LOS ANGELES (AP) — Everyone warned Elizabeth Banks against filming the outdoor concert finale for "Pitch Perfect 2." It was June in Baton Rouge, Louisiana. It was scorching hot, it was hurricane season, and they would have to build a full, functioning stage and recruit a small town of extras to make it believable.
But Banks knew what she wanted.
"I kept saying, 'I don't care, it's going to look cool, we've got to do it'," said the actress, producer, and now, feature director.
It took nearly a month to build the Glastonbury Festival-inspired stage. As for the extras, the production sent out an open invitation casting call to fans of "Pitch Perfect."
Over 3,000 people showed up.
The massive undertaking required four all-night shoots, multiple cameras, elaborate performances and a tolerance for mysterious bug bites. Banks even took responsibility for the crowd's waning energy.
"At one point, she went out on stage and started whipping them into a frenzy," said Banks' husband and producing partner, Max Handelman. But the crowd really lost it when she brought a few Bellas out, too.
"It was her connecting the fans with the girls and letting everyone know that this was a big deal," said Handelman.
It's no secret that "Pitch Perfect" has fans to spare. Universal Pictures' modest 2012 comedy about a college A Capella group (the Bellas) racked up $113 million worldwide and an additional $103 million in home video sales.
As plans for a sequel started to take shape, though, the first film's director, Jason Moore, signed on to the Tina Fey-Amy Poehler comedy "Sisters," and suddenly "Pitch Perfect 2" needed a director.
Banks, known for roles in "The 40-Year-Old Virgin" and "The Hunger Games," had been thinking about directing for some time. She directed plays at the University of Pennsylvania, and had been taking on small projects over the past few years to learn as much as she could. Plus, as a producer and actor on the first film, Banks already knew the a cappella world and had the trust of returning cast like Anna Kendrick and Rebel Wilson.
"Right as I was raising my hand to do it, the studio said, 'Why don't you do it?'" she said.
The Bellas, this time, are trying to claw their way back to the top after a high-profile embarrassment.
"I certainly did not plan for my feature directorial debut to be a giant musical," she laughed. But she dove in and endeavored to make everything — costumes, performances and stakes — bigger. There's even a cameo by "Pitch Perfect" superfans the Green Bay Packers.
"I feel that I have more to offer this business and that I was being underused," Banks said of directing and producing. "I knew it would probably change my life. I also knew that I had to say yes. Women just don't get offered these opportunities."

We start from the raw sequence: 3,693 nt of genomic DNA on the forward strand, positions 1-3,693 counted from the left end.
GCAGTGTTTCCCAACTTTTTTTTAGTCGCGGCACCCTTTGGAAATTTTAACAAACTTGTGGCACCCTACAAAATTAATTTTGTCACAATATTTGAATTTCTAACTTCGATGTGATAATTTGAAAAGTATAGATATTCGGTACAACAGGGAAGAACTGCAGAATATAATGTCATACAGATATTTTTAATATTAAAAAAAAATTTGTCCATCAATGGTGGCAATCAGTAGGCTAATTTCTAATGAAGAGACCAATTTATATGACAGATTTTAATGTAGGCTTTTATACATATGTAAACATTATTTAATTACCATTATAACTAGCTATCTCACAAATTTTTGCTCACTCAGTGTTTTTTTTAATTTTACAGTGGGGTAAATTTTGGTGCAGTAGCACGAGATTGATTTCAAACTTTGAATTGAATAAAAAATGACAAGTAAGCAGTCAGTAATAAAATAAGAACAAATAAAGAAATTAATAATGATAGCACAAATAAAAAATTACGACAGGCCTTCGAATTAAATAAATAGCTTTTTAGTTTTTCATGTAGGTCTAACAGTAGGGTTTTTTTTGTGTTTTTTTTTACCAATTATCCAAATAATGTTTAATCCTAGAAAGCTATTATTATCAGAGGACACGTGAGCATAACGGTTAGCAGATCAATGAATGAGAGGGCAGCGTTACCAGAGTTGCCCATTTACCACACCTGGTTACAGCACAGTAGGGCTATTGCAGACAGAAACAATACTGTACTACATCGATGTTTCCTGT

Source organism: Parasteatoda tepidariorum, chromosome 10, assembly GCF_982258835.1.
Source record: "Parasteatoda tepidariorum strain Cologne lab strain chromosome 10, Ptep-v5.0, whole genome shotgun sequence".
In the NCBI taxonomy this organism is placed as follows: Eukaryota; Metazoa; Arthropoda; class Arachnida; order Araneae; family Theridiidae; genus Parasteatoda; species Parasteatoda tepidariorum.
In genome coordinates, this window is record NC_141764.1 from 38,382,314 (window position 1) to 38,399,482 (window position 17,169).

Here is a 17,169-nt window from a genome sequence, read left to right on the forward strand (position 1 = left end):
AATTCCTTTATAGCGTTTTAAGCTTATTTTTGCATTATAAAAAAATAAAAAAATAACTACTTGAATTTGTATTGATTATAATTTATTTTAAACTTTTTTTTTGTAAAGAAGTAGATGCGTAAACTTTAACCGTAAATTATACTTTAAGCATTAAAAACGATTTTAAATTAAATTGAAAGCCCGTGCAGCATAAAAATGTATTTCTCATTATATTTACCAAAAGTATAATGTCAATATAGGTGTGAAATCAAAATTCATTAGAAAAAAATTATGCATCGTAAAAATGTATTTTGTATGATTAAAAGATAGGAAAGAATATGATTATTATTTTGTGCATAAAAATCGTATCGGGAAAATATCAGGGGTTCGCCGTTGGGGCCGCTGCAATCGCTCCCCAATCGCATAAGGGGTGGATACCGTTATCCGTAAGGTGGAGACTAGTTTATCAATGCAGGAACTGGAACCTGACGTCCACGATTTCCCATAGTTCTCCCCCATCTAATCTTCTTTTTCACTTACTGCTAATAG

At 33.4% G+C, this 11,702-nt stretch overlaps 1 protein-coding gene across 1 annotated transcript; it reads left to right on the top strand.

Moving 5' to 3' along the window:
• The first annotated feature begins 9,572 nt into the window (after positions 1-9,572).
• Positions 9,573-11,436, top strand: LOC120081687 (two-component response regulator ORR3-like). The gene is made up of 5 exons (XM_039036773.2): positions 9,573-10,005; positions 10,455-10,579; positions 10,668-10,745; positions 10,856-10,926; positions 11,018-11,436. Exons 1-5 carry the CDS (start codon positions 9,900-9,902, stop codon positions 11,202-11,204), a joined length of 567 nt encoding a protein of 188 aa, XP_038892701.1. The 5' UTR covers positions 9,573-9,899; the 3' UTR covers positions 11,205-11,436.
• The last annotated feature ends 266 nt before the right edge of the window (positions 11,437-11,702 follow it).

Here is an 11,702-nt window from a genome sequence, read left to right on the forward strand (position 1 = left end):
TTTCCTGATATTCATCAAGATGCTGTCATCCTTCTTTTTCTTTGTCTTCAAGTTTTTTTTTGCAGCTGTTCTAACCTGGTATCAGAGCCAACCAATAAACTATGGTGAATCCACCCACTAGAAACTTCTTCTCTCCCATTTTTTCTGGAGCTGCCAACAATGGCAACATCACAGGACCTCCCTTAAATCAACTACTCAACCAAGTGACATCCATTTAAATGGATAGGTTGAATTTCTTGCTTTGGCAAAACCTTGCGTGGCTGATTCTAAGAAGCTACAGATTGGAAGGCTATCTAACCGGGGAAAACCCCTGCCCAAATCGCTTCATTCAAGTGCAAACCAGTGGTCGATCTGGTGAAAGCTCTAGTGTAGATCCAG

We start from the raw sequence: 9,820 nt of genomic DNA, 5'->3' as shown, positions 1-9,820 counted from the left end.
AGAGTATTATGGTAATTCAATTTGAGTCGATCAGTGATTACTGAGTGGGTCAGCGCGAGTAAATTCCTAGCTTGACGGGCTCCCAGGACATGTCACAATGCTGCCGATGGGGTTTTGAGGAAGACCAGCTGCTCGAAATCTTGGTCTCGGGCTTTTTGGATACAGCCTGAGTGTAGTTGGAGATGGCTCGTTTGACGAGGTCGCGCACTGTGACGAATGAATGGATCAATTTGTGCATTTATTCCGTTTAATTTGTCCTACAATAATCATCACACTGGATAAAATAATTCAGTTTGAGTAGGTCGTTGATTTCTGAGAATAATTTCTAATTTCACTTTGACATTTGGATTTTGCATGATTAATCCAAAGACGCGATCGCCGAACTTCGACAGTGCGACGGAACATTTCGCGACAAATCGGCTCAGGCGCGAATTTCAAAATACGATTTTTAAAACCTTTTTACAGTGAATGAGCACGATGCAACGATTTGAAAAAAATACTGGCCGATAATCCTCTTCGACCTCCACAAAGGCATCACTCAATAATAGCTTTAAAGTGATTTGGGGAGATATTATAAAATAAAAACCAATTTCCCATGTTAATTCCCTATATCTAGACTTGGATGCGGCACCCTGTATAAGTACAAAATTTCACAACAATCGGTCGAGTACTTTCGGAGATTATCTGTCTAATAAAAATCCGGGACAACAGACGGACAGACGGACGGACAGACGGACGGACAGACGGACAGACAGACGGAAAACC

For the over four-months-long shoot, Banks relocated to Baton Rouge with her husband and two sons and "lived like a monk." She put in her 12-hours on set, spent as much time with her children as possible, and slept.
"I'm a wonderful multitasker...as are most moms that I know. That helps," she said.
She also drew on the teachings of directors she's worked with — how Judd Apatow gets improv coverage, how Francis Lawrence films dancers (include the hips) and how to stay calm on set. On "Catch Me If You Can," Steven Spielberg was "so relaxed."
"What you realize is that he has the best in the business on every department working for him. What's he worried about?" she said, and made it her goal to do the same.
"She puts in the work. She's extremely prepared. She takes it extremely seriously," marveled Handelman. "There was not a single person asking 'what does this first time director know? What does this actress know?' She had 100 percent control of a crew that was like 90 percent men."
Although Banks acknowledges that she likely exceeded everyone's expectations, she's also quick to put it in perspective.
"I wasn't performing brain surgery. No one's lives were in my hands...particularly. I'm not dodging bullets in Afghanistan. We're just making a fun movie. It should be fun. If it's not fun, you're making it harder than it needs to be," she said.
Acting remains a priority for Banks, who laughed that as of the film's May 15 release, she doesn't have another job lined up. Discussions about a third "Pitch Perfect," for Banks, will come later.
She's also eager to direct again, even though the ideal conditions of "Pitch Perfect 2" would be hard to replicate.
"I wouldn't be surprised if she's a bit contrarian in her next choice," said co-producer Paul Brooks. "She likes raising her own bar."
Follow AP Film Writer Lindsey Bahr on Twitter: www.twitter.com/ldbahr